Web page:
My Visit to the Psycho Doc

From: andrew cooke <andrew@...>

Date: Tue, 18 Dec 2012 20:41:46 -0300

I saw a psychiatrist (or a psychologist?  I am unsure of the difference, but
it was the one with more degrees) today.

I guess, in the end, it was about what I expected.  He was a nice chap.  But
very young - his face reminded me of a concerned otter, for some reason.

The biochemical side of my illness is in the hands of my doctor and the drug
companies.  There's not a lot I can do there.  But the mental side may be
important.  I have heard various vague warnings about "avoiding stress", for
example.

But how are you supposed to do that?  Surely it *is* stressful when it's
unclear whether you will be dead through liver failure, or whatever, in twelve
months (liver failure is a guess because no-one tells you the worse case
scenario - you only find out about plan B when plan A fails).

And I don't think there's any direct answer there, apart from relying on your
natural ability to ignore the obvious and continue with life.

So I wasn't looking for "an answer" to "how to live with MS".

Instead, my main motivation was to explore a kind of panic that seems to trap
me at odd times, both at work and home.  It's not really a panic - more like a
fit of rage or frustration.  And it is somehow related to feeling a lack of
control; of being trapped with the consequences of someone else's inability to
solve a problem.

Now MS might sound like a classic case of that - trapped in something I can't
solve.  But it's not.  For some reason - perhaps because of the social roles
involved - I am quite happy to leave that to the doctor.  Instead, this
happens in much more mundane cases: when my boss at work is failing to
communicate with a client, for example.

That really is mundane.  I know.  And it's embarrassing that somehow I end up
in such a childish rage.  Especially when, at some point, I manage to
disconnect and see the problem for what it is, myself.

So that was the starting point.  Although I guess I also went to see what it
is like to have therapy.  Out of curiosity, and to see how it might be useful.

Talking to a therapist is pretty much like you might expect.  They smile and
wait and eventually you open your mouth and say something.  When you dry up
they make some comment that might connect various ideas or, if they can't think
of anything smart, I guess, a question out of the Eliza toolbox (Eliza is a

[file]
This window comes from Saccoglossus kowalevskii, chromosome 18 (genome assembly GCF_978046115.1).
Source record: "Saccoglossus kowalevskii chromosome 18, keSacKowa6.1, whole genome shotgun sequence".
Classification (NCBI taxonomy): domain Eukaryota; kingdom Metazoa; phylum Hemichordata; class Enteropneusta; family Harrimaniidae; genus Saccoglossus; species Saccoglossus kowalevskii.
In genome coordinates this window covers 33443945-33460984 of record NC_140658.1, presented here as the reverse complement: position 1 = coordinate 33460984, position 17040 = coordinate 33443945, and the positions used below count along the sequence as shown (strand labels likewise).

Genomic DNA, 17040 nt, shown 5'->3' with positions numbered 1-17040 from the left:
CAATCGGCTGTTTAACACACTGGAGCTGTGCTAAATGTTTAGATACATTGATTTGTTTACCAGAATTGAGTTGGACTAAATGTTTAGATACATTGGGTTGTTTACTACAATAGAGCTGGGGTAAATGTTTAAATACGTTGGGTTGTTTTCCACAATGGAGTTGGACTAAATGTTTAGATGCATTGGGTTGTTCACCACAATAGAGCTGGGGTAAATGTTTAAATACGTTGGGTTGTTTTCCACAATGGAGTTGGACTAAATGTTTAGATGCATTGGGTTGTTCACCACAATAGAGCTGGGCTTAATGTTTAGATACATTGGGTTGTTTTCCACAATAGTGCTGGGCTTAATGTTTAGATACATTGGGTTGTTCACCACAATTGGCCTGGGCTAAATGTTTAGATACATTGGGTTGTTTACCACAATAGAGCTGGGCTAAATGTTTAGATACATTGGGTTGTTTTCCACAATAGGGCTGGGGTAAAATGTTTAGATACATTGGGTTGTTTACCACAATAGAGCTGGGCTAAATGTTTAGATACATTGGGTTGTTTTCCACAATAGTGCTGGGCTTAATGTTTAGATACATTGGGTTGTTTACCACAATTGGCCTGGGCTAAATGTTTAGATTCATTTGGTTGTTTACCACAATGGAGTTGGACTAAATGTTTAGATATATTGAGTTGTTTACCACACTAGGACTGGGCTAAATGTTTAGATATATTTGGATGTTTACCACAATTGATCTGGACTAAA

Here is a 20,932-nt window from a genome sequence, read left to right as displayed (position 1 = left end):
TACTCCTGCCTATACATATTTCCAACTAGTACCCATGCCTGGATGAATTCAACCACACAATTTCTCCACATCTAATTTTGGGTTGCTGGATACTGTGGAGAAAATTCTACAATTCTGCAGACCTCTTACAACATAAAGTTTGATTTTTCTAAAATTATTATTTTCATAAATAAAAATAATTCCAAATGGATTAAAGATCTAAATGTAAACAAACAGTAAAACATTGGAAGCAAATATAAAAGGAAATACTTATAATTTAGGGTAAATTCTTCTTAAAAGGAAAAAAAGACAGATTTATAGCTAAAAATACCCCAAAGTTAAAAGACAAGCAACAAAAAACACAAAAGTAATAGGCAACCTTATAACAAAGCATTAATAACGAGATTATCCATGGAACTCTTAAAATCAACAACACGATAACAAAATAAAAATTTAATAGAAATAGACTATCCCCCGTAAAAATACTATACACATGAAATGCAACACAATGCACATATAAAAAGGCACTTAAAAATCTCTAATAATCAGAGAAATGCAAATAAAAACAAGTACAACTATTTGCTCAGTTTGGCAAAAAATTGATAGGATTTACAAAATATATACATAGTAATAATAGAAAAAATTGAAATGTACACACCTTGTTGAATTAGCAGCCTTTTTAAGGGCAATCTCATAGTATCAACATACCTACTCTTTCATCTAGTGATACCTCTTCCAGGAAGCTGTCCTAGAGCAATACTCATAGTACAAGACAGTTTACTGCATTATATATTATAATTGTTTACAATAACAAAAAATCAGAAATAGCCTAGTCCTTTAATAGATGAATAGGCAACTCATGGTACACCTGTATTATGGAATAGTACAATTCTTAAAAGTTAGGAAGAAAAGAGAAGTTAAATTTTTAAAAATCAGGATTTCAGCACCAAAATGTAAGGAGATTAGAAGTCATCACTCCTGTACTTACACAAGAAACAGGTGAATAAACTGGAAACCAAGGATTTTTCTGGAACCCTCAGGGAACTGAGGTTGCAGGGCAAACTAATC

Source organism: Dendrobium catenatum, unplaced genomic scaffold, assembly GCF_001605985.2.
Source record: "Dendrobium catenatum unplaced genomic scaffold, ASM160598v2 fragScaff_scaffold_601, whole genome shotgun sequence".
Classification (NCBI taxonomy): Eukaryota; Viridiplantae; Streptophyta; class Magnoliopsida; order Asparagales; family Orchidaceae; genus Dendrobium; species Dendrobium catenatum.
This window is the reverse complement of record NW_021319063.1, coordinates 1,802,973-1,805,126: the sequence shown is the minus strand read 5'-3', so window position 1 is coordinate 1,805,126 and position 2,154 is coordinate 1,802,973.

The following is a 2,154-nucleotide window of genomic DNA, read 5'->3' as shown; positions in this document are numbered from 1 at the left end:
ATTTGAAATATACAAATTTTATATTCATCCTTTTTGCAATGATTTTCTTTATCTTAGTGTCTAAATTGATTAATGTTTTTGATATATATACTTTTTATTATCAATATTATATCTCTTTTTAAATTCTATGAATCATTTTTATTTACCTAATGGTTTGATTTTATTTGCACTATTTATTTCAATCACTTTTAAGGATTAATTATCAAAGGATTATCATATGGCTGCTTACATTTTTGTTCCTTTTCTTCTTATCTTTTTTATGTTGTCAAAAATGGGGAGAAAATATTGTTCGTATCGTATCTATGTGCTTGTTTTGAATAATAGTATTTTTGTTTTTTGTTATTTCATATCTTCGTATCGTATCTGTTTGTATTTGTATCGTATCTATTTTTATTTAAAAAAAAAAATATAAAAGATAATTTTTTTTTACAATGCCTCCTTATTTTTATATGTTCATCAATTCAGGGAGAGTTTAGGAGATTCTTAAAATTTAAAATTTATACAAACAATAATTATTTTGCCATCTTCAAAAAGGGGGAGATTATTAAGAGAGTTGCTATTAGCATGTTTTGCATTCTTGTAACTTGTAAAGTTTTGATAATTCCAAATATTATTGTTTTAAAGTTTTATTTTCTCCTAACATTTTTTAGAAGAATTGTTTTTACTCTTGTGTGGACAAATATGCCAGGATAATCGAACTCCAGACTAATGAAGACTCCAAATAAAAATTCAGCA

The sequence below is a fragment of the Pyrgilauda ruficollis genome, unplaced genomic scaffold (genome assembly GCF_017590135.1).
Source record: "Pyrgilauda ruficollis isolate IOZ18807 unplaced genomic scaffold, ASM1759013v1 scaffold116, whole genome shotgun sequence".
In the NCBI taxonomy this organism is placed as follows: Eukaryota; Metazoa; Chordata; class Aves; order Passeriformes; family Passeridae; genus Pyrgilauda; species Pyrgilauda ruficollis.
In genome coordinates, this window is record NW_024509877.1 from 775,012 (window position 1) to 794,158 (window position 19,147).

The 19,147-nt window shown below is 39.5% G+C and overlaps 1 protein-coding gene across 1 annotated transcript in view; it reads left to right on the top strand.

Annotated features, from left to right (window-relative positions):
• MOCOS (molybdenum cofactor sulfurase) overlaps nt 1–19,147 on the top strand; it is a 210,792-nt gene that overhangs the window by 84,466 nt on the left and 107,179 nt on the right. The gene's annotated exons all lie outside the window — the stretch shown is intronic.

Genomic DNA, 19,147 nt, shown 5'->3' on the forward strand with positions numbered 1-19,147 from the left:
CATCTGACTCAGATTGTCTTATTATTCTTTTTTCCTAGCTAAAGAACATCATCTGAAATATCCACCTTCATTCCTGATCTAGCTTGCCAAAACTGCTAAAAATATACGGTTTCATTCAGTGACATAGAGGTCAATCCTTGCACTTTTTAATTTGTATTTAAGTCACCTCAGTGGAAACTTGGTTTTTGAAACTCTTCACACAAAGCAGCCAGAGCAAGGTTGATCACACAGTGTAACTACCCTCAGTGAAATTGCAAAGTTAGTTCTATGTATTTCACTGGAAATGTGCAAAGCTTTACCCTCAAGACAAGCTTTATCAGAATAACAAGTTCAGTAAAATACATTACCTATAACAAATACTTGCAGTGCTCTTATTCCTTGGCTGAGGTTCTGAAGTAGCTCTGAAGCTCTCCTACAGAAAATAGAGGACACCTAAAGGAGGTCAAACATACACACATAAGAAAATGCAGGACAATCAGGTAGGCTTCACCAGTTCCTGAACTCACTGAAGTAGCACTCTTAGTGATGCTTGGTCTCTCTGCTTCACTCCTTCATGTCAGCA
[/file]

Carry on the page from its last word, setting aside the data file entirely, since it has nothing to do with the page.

"psychologist" program in the emacs editor).

Some of the connections made sense.  Others not so much.  A large amount of
time is spent explaining things to a stranger that you already know, which is
a bit frustrating, but I guess that gets better with time.

Simply being able to speak, and be listened to, and not judged, is quite an
odd sensation.  It's liberating.  I can imagine that for some people that is a
very important part of the process (not for me, I think, although I could
imagine getting used to it...).

What did I learn?

That my own assessment of where I was didn't seem to be terribly wrong.  That
I don't seem to need any kind of drug at the moment.  That part of what
bothers me is the idea that I am not being understood by others.

I also have an appointment for another meeting in a month's time, and some
homework.  I didn't write down the homework and am not sure I have it right,
but then I think I could probably pick whatever I wanted as long as it made
sense.  Anyway, I think it was: (1) make a more detailed analysis of an
"episode" in which I was frustrated; (2) try understand what it is that I want
other people to understand.  They seem like reasonable things to think about.

I am not sure this will be a regular thing.  But it was interesting, did no
harm (I think - I am not completely sure that you reduce someone's stress by
asking them how they feel about being ill...), and has given me some new ideas
to explore.

Andrew

PS Also, yes, why write this?  I admit it may be partially self-defense, but
also it helps me think things through, I can point a few concerned people to
it, and it might just help some random stranger.  Hello random stranger.  Have
a hug.